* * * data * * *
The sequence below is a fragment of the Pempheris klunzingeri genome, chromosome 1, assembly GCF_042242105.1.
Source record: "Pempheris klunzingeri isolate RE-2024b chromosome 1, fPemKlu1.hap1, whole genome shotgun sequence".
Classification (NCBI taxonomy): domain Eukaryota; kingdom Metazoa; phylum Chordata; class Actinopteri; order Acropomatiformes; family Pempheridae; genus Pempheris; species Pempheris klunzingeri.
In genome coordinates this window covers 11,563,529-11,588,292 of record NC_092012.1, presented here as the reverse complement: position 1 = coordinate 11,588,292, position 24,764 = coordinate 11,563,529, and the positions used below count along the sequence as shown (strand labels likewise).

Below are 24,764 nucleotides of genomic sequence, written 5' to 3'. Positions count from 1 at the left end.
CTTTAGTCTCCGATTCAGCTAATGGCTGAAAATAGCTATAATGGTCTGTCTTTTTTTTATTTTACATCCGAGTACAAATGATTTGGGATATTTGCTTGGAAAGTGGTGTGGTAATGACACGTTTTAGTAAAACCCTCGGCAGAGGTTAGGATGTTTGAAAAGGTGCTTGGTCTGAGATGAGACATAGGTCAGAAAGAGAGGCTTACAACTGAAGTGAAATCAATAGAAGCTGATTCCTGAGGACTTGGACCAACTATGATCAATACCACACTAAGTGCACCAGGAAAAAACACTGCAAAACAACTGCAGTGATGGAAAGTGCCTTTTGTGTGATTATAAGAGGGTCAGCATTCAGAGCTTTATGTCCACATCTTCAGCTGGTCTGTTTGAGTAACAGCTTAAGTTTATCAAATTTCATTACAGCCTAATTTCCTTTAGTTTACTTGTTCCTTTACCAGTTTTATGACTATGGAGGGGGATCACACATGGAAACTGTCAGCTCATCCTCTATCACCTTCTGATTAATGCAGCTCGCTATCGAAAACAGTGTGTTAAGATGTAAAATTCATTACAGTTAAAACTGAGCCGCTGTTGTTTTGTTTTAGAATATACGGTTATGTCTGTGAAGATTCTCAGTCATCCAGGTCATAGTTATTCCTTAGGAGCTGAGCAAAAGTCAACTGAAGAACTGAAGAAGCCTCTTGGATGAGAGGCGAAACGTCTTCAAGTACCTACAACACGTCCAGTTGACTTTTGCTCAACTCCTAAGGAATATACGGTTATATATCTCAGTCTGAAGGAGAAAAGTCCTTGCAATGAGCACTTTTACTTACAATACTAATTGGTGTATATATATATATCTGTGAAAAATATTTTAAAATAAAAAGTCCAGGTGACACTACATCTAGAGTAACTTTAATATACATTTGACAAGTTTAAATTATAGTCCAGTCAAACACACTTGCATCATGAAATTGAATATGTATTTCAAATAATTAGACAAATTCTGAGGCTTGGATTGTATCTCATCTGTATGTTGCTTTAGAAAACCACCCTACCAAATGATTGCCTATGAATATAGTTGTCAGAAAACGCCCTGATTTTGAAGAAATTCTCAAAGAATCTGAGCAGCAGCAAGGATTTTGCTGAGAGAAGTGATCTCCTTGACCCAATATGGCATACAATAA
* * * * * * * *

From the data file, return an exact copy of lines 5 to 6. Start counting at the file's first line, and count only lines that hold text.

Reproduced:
Below are 24,764 nucleotides of genomic sequence, written 5' to 3'. Positions count from 1 at the left end.
CTTTAGTCTCCGATTCAGCTAATGGCTGAAAATAGCTATAATGGTCTGTCTTTTTTTTATTTTACATCCGAGTACAAATGATTTGGGATATTTGCTTGGAAAGTGGTGTGGTAATGACACGTTTTAGTAAAACCCTCGGCAGAGGTTAGGATGTTTGAAAAGGTGCTTGGTCTGAGATGAGACATAGGTCAGAAAGAGAGGCTTACAACTGAAGTGAAATCAATAGAAGCTGATTCCTGAGGACTTGGACCAACTATGATCAATACCACACTAAGTGCACCAGGAAAAAACACTGCAAAACAACTGCAGTGATGGAAAGTGCCTTTTGTGTGATTATAAGAGGGTCAGCATTCAGAGCTTTATGTCCACATCTTCAGCTGGTCTGTTTGAGTAACAGCTTAAGTTTATCAAATTTCATTACAGCCTAATTTCCTTTAGTTTACTTGTTCCTTTACCAGTTTTATGACTATGGAGGGGGATCACACATGGAAACTGTCAGCTCATCCTCTATCACCTTCTGATTAATGCAGCTCGCTATCGAAAACAGTGTGTTAAGATGTAAAATTCATTACAGTTAAAACTGAGCCGCTGTTGTTTTGTTTTAGAATATACGGTTATGTCTGTGAAGATTCTCAGTCATCCAGGTCATAGTTATTCCTTAGGAGCTGAGCAAAAGTCAACTGAAGAACTGAAGAAGCCTCTTGGATGAGAGGCGAAACGTCTTCAAGTACCTACAACACGTCCAGTTGACTTTTGCTCAACTCCTAAGGAATATACGGTTATATATCTCAGTCTGAAGGAGAAAAGTCCTTGCAATGAGCACTTTTACTTACAATACTAATTGGTGTATATATATATATCTGTGAAAAATATTTTAAAATAAAAAGTCCAGGTGACACTACATCTAGAGTAACTTTAATATACATTTGACAAGTTTAAATTATAGTCCAGTCAAACACACTTGCATCATGAAATTGAATATGTATTTCAAATAATTAGACAAATTCTGAGGCTTGGATTGTATCTCATCTGTATGTTGCTTTAGAAAACCACCCTACCAAATGATTGCCTATGAATATAGTTGTCAGAAAACGCCCTGATTTTGAAGAAATTCTCAAAGAATCTGAGCAGCAGCAAGGATTTTGCTGAGAGAAGTGATCTCCTTGACCCAATATGGCATACAATAA